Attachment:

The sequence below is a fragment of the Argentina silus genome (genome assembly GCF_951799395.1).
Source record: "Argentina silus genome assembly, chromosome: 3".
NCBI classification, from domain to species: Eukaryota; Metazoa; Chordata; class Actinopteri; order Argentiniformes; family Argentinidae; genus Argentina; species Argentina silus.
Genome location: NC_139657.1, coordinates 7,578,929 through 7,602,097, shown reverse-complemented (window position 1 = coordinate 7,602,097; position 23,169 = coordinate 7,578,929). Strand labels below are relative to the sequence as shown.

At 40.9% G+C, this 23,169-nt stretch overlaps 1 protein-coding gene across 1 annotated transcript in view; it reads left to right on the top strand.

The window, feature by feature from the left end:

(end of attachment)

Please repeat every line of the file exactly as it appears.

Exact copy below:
The sequence below is a fragment of the Argentina silus genome (genome assembly GCF_951799395.1).
Source record: "Argentina silus genome assembly, chromosome: 3".
NCBI classification, from domain to species: Eukaryota; Metazoa; Chordata; class Actinopteri; order Argentiniformes; family Argentinidae; genus Argentina; species Argentina silus.
Genome location: NC_139657.1, coordinates 7,578,929 through 7,602,097, shown reverse-complemented (window position 1 = coordinate 7,602,097; position 23,169 = coordinate 7,578,929). Strand labels below are relative to the sequence as shown.

At 40.9% G+C, this 23,169-nt stretch overlaps 1 protein-coding gene across 1 annotated transcript in view; it reads left to right on the top strand.

The window, feature by feature from the left end: